The history of the U.S. census asking about people’s citizenship status is complicated.
Many of the stops and starts have been unearthed as part of the legal battle over the decision by Commerce Secretary Wilbur Ross, who oversees the Census Bureau, to add a citizenship question to the 2020 census.
At the Supreme Court last month, Solicitor General Noel Francisco argued on behalf of the Trump administration that a question about citizenship has “a long pedigree” as part of the national head count “in one form or another for nearly 200 years.”
A close review of that history dating back to 1820, however, leads to one conclusion: Never before has the federal government used the census to directly ask for the citizenship status of every person living in every household in the United States.
“Secretary Ross’s proposal to do just that is, therefore, historically unprecedented,” write Thomas Wolf and Brianna Cea of the Brennan Center for Justice at the New York University School of Law, which has spoken out against including a citizenship question in the 2020 census.
Many in the news media, including NPR, have often referred to 1950 as the last time that the Census Bureau asked all households about U.S. citizenship status. A closer look at the 1950 census, however, shows that it wasn’t a simple yes-or-no process.
In 1950, census workers asked about the birthplace of every member of each household. The question on the census worksheet was “What State (or foreign country)” was each person born in?
If the answer revealed someone had been born outside the U.S., census workers were instructed to “immediately” ask whether that person was naturalized, which would mean that the person had become a U.S. citizen.
The point of comparison to 1950, then, is that it’s the last time the topic of citizenship was included in the census for all U.S. households.
Unlike how the census was conducted in 1950, the citizenship question that the Trump administration wants to ask next year is direct: “Is this person a citizen of the United States?” The 2020 question, if it is included on census forms, is intended to collect the citizenship status of every person living in each U.S. household, regardless of birthplace.
In the decades since 1950, the topic of citizenship has been part of census forms designed for some — but not all — households. Beginning in 1970, a sample of households encountered a citizenship question on what was known as the “long form” census.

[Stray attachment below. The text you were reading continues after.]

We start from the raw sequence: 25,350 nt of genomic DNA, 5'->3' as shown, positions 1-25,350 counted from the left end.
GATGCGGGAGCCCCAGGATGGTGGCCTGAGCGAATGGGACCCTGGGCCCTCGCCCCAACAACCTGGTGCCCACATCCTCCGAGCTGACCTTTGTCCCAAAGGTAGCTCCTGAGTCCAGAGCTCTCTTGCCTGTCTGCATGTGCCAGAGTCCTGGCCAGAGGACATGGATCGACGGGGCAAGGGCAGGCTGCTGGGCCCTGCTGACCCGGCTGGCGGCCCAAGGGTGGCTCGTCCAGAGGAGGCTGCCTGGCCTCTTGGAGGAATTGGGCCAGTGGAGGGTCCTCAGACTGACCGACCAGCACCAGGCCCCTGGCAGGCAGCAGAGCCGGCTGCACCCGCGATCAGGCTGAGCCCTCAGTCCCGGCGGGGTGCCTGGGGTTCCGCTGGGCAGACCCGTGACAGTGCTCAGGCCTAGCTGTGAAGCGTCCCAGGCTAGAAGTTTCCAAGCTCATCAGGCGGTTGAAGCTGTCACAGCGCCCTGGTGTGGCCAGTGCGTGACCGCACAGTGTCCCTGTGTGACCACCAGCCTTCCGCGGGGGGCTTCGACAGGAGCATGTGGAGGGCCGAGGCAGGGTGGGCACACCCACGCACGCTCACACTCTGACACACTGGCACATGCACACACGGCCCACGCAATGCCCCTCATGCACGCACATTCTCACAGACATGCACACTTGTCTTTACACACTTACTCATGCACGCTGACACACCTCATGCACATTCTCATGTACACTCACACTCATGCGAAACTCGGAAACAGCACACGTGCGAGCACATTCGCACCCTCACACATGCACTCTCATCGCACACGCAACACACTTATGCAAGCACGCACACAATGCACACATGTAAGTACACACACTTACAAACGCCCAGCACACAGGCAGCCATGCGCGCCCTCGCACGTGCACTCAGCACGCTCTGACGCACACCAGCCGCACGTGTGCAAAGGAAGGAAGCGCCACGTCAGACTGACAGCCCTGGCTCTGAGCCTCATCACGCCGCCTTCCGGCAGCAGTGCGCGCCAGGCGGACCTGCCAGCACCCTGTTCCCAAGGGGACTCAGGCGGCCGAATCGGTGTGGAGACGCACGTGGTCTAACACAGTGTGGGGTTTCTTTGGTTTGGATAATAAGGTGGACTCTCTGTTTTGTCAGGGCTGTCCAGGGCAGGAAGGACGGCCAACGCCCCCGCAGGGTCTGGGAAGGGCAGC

After the 2000 census, the long form was replaced with an annual Census Bureau survey known as the American Community Survey, which provides the citizenship data that the federal government currently uses to enforce the Voting Rights Act.
The Trump administration has said it wants to collect citizenship data from all households through the 2020 census to help better enforce Voting Rights Act protections against discrimination of racial and language minorities. In recent decades, however, Census Bureau officials have recommended against using the census to ask all households about citizenship for fear that it would harm the accuracy of information collected for the head count.
The bureau’s research indicates that a citizenship question is highly likely to scare households with noncitizens, including unauthorized immigrants, from participating in next year’s constitutionally mandated count of every person living in the United States. The agency recommended to Ross that compiling existing government records on citizenship is a more accurate and less expensive alternative to adding a citizenship question.
Obtaining citizenship data about all U.S. households could have major implications for political representation at the state and local levels after 2020. Redistricting officials could use data on the citizenship status of every person living in every household to draw new voting districts made up of only U.S. citizens, rather than of all residents.
The Census Bureau’s chief scientist recently confirmed that the bureau could make citizenship data available even if a citizenship question is not allowed on the 2020 census. The bureau could use the government records that Ross ordered the bureau to compile from other federal agencies in addition to adding a citizenship question.